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Road blog No. 4: Traffic accidents in Bolivia have tripled since 2000

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By: Lykke E. Andersen*

According to official statistics from the National Statistical Institute, the number of people injured in traffic accidents in Bolivia has more than tripled between 2000 and 2013 (the latest year for which data is available). Figure 1 shows the number of non-fatal traffic injuries rising from 5,356 in 2000 to 17,204 in 2013. To that we should add the number of traffic fatalities which increased from 681 deaths in 2000 to 1,848 deaths in the year 2013. Three of every four injuries in 2013 took place in the departments of La Paz, Santa Cruz and Cochabamba.

Figure 1: Non-fatal traffic injuries in Bolivia, 2000-2013, by Department

TrafficInjuries
Source: Author’s elaboration based on data from INE (http://www.ine.gob.bo/index.php/seguridad-ciudadana/introduccion-4).

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Road Blog No. 3: On the opportunity costs of road closures and construction delays

By: Lykke E. Andersen*

For more than a year now (since 20 July 2016), the road between Santa Barbara and Caranavi (on the primary road between La Paz and Rurrenabaque) has been closed from 7 am to 5 pm, Monday to Saturday, due to road construction activities. We didn’t know that, though, when we left La Paz at 5 am last Tuesday morning in order to drive to Rurrenabaque. When leaving La Paz, well before dawn, we paid the road toll of Bs. 9.50, and the guy in the toll booth didn’t think to warn us that we would soon have to wait for 9.5 hours because the road is closed all day.

Road closure sign on the road between Santa Barbara and Caranavi.
Road closure sign on the road between Santa Barbara and Caranavi.

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Road blog No. 2: Bad roads are debt traps as well as death traps

By: Lykke E. Andersen*

According to Nina and Arduz (2016), the density of roads in Bolivia is about 8 km per 100 km2 of territory, which is less than half the average density in Latin America and less than a third of the world average of 28 km/100 km2. By 2012, about 52% of the primary road network was paved, while a very small fraction of other roads was paved. The lack of good roads constitutes a serious limitation on the development of the country, as it dramatically increases transportation time and vehicle maintenance costs, and therefore transport costs (1).

This situation is pretty much inevitable for a large, sparsely populated, mountainous, jungle covered country, like Bolivia, but the Government of Bolivia has been doing its best to improve the situation by channelling enormous amounts of money into road construction (around USD 10 billion during the last 10 years), making the transport sector by far the single biggest recipient of public funds. For example, last year the Bolivian Government budgeted 28.9% of all public investment to the transport sector (28.9% of USD 6.4 billion amounts to USD 1.8 billion), while the education and health sectors received 5.5% each, and the water infrastructure sector only 0.9% (2).

The problem is that almost all of these road investments have been unbelievably badly executed.

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Road blog No. 1: Murderous road signs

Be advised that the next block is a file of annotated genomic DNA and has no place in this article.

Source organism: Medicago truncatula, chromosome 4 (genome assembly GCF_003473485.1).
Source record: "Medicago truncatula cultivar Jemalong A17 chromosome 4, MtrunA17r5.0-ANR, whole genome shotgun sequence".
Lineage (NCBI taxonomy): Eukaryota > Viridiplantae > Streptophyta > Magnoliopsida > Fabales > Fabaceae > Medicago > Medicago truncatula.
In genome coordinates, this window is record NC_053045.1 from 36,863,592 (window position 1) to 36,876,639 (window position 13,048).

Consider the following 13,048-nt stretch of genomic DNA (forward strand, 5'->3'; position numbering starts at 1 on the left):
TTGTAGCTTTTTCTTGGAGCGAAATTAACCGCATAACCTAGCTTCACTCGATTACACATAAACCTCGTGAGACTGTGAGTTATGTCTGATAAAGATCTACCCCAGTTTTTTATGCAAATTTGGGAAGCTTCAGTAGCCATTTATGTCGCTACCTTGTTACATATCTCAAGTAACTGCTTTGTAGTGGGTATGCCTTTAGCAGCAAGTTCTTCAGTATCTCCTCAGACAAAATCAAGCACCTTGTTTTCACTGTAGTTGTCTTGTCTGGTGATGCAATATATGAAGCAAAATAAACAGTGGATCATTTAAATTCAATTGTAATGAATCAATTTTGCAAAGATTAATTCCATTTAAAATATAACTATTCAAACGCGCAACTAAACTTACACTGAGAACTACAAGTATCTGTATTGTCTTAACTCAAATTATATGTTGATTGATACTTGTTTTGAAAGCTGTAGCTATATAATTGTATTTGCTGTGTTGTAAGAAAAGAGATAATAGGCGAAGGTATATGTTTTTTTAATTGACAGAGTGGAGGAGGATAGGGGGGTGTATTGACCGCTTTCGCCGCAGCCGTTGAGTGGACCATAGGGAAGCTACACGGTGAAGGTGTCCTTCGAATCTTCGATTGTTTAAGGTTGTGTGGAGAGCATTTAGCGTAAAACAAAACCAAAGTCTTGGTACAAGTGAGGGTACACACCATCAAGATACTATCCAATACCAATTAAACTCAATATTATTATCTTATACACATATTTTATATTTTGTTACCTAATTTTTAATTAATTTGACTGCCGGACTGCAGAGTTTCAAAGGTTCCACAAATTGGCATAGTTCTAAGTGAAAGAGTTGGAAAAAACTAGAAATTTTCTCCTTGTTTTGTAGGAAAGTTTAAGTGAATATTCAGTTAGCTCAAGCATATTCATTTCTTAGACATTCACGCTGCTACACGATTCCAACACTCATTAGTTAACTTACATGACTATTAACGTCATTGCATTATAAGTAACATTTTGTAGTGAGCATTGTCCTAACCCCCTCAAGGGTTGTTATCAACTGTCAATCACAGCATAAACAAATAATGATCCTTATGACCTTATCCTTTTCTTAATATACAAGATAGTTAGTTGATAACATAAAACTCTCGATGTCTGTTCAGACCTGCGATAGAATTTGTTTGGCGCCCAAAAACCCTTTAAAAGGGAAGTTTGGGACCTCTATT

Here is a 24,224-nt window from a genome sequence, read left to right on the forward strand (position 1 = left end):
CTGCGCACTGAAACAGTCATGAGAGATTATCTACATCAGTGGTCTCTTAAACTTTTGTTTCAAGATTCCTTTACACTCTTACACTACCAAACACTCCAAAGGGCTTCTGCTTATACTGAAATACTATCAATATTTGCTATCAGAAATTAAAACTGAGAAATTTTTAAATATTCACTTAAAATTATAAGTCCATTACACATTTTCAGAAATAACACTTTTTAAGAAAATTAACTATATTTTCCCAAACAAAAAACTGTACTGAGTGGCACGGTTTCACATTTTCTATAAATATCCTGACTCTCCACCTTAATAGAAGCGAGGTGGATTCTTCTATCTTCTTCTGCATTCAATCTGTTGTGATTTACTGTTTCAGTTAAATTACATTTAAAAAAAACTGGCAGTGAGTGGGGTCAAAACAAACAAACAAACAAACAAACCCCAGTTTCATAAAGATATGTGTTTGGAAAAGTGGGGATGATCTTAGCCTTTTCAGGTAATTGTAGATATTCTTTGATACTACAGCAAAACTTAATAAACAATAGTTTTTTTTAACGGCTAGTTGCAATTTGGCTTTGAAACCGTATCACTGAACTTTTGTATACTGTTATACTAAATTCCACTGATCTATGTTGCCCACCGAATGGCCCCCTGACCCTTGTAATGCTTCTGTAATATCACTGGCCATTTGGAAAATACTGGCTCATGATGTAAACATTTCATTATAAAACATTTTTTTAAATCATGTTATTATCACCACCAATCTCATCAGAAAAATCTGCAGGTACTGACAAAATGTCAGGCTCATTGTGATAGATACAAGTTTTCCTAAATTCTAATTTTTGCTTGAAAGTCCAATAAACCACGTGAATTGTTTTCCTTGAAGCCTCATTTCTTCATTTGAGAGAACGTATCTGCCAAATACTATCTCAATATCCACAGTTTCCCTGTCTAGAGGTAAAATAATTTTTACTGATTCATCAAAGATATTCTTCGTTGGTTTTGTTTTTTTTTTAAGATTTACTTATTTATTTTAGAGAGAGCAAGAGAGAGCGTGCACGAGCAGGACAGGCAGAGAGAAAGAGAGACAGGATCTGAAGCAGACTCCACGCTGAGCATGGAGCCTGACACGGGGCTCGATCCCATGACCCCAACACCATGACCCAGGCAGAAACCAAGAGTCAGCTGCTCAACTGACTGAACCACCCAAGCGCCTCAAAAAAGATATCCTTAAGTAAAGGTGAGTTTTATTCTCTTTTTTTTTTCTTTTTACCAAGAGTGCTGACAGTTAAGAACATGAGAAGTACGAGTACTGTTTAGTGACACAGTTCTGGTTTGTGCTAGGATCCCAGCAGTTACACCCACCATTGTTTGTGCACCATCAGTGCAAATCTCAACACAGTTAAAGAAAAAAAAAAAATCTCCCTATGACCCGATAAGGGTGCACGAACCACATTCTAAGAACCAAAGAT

By: Lykke E. Andersen*

Academic research is rarely nauseating, and I did not expect to get sick to my stomach from a research project we have with Boston University called “Safeguarding Sustainable Development.” The project is simply trying to find out whether the social and environmental safeguards of the institutions that finance major infrastructure projects in Latin America (e.g. CAF, IDB, WB) help secure the successful implementation of the projects with minimal environmental harm and minimal harm to the people living in the affected areas. The project covers several countries, but at INESAD we just have to evaluate three Bolivian road projects.

Last week we visited the first of our road projects, which is the double-road between La Paz and Oruro (Bolivia’s Highway No. 1). Most people appreciate this new road because it makes travelling between La Paz and Oruro much quicker and safer. It also created lots of local jobs during construction, and local communities have generally been adequately consulted and well compensated for the direct adverse effects of the road construction project. Local people quickly figured out how to get from A to B using this new road (even if it means driving in the wrong lane in the wrong direction for a stretch), so for them the lack of, or highly confusing, road signs were not considered a big problem.

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Chasing a moving target: 100% coverage of water and sanitation in Bolivia by 2025

By: Lykke E. Andersen*

Last month I participated in a very interesting workshop on water and sanitation in rural Bolivia organized by the Ministry of Environment and Water. I learned from the engineers and sociologists there that things are never as simple as economists tend to think. But as the only economist present, I also tried to teach the engineers and sociologists that things are not as simple as they tend to think.

With the combined insights from engineers, sociologists and economists, I have reached the conclusion that 100% coverage is an elusive target for at least five different reasons:

First, the population growth rate in Bolivia is about 1.5% per year, which means that even if we reach 100% coverage by January 2025, by December the same year there will be almost 200,000 additional people who need water and sanitation.

Second, the population is not only constantly growing, but also constantly moving. More than half of all Bolivian municipalities are losing population due to internal migration (see Map 1 below), while a few dozen municipalities are receiving the vast majority of these migrants. The main receiving municipalities are: Santa Cruz de la Sierra (32,000 migrants per year), El Elto (20,000), Cochabamba (11,000), La Guardia (6,000), Warnes (6,000), Oruro (6,000), Sacaba (6,000), and Tarija (5,000) (1). Close to a million Bolivians will have moved from one municipality to another between now and 2025, and most of them will likely come from the disperse rural communities that the government is currently prioritizing for water and sanitation investments. The most extreme example in the map below is the municipality of Chayanta in the northern part of Potosí. In the five years before the 2012 population census, it lost 29% of its population to migration, despite having just reached 94% coverage of water.